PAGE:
What I Learned About Disappointment During COVID

Cliffs of Moher in Ireland.

By Nancy Flory Published on April 15, 2021

We were supposed to go to Ireland. That was the plan, after all. For years, I’ve been saying that after I finish my PhD program I would take a trip to Ireland with my husband. A sort of celebratory excursion after all the hard work. I’m finishing the program next month, so we planned the trip. 

Some hotels and bed and breakfasts said they only allowed guests for essential travel. I thought it was strange, but I also found some places that didn’t say that. In any event, my husband found out — with a quick search online — that Ireland requires a 14-day quarantine once visitors arrive on the Island.

My heart broke. I was so disappointed. This was a trip I’d promised myself for a very long time — and the dream was gone so fast, all because of a virus. I don’t have 14 days to quarantine, but even if I did, I wouldn’t want to spend it all in one hotel with no outside activities. 

No Backup Plan

And to be honest, I didn’t have a backup plan. Everything else we looked at just didn’t hold the same fascination for me. My husband suggested Iceland (their travel requirements are less restrictive). Iceland? It gets pretty mild in the summer — a nice balmy 55 degrees or so. Plus it didn’t hold the same beauty as Ireland — to me. 

I suggested the Bahamas, but again, it wasn’t what we really wanted. I think we both were so keen on going to the Emerald Isle that anything else just fell short.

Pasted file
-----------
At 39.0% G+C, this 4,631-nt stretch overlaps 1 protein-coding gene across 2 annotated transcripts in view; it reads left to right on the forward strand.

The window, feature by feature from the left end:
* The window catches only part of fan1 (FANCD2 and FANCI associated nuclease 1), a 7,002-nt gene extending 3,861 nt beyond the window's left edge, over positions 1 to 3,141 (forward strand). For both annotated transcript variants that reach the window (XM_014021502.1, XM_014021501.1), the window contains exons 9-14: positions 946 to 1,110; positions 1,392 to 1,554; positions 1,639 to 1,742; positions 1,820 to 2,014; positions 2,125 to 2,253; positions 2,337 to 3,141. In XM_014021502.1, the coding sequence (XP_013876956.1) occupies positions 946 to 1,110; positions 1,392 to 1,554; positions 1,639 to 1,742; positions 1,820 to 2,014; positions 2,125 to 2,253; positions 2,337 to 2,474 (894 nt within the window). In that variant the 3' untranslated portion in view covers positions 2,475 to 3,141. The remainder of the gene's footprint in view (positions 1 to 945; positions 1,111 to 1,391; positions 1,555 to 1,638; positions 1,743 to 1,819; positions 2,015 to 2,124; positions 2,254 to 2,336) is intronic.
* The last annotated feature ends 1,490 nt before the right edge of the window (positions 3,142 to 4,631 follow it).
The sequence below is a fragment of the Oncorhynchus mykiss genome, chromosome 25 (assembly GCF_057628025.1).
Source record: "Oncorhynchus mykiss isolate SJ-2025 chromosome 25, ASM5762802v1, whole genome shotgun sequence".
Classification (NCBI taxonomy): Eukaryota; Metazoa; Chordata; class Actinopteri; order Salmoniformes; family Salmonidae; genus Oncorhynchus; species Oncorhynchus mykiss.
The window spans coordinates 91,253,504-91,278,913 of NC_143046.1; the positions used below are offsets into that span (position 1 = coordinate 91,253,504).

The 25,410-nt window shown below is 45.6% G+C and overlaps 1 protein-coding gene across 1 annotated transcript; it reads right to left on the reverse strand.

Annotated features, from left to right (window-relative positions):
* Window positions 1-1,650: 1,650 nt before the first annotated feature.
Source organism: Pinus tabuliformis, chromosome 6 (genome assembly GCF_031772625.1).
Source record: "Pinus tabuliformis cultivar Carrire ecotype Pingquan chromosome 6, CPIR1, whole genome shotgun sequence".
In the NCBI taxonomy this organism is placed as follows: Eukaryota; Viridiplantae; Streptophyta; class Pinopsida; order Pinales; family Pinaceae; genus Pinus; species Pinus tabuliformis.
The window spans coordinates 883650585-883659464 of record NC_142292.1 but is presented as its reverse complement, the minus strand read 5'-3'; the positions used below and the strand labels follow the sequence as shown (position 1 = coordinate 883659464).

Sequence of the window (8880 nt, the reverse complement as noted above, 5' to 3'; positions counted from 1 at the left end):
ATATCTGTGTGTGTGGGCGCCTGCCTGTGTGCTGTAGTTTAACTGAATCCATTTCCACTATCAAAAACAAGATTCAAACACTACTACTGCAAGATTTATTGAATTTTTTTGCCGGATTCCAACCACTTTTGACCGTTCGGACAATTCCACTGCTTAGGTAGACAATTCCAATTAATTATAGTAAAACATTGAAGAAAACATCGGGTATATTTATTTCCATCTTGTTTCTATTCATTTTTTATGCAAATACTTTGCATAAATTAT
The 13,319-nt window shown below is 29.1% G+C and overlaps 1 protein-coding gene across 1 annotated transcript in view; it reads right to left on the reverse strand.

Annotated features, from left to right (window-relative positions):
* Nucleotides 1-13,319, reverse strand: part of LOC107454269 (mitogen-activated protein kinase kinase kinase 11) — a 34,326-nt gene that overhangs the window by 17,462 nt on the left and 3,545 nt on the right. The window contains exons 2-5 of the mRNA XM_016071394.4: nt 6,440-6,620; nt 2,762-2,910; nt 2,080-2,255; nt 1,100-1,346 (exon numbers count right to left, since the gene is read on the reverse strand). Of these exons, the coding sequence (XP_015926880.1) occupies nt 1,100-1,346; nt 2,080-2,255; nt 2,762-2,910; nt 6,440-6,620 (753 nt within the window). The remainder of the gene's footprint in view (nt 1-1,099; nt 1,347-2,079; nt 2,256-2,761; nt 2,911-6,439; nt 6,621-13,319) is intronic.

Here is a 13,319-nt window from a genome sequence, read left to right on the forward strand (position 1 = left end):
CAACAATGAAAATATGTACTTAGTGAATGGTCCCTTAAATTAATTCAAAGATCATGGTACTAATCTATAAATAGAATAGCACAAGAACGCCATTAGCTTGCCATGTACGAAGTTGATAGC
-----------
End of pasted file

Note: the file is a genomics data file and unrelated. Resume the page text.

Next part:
The Antidote to Disappointment 

Disappointment is part of life. Not that we are continually disappointed, but circumstances arise that leave us feeling disappointed, frustrated and sad. Many people are struggling with the uncertainty that came with COVID-19. We wonder if life will ever be “normal” again. If we’ll ever travel again. Or go to the store without a mask. 

Please Support The Stream: Equipping Christians to Think Clearly About the Political, Economic, and Moral Issues of Our Day.

Seeing my dream slip away made me think about the antidote to disappointment: gratitude. I know I’ve been blessed in many ways. I have a husband who has been changed by his relationship with Christ. I have four beautiful children. God provides food for our table — and meets our other needs, sometimes before we ask. 

Colossians 3:15-17 tells us to be thankful and express gratitude:

Let the peace of Christ rule in your hearts, since as members of one body you were called to peace. And be thankful.Let the message of Christ dwell among you richly as you teach and admonish one another with all wisdom through psalms, hymns, and songs from the Spirit, singing to God with gratitude in your hearts. And whatever you do, whether in word or deed, do it all in the name of the Lord Jesus, giving thanks to God the Father through him.

Seeking Contentment

I am thankful. But I also need to be content. I love how Paul puts it in Phil. 4:11-12:

I have learned to be content whatever the circumstances. I know what it is to be in need, and I know what it is to have plenty. I have learned the secret of being content in any and every situation, whether well fed or hungry, whether living in plenty or in want.

In Hebrews 13:5, the author also instructs us to be content: “[B]e content with what you have, because God has said, ‘Never will I leave you; never will I forsake you.'”

Someday I will go to Ireland, Lord willing. While I can’t go now, I’m thankful for what God has given to me at this moment. And we will be content to stay in the United States, a land that God has blessed with so much beauty.


Nancy Flory is an associate editor at The Stream. You can follow her @NancyFlory3, and follow The Stream @Streamdotorg.

Print Friendly, PDF & Email

Like the article? Share it with your friends! And use our social media pages to join or start the conversation! Find us on Facebook, Twitter, Instagram, MeWe and Gab.

Military Photo of the Day: USS Michael Murphy
Tom Sileo
More from The Stream
Connect with Us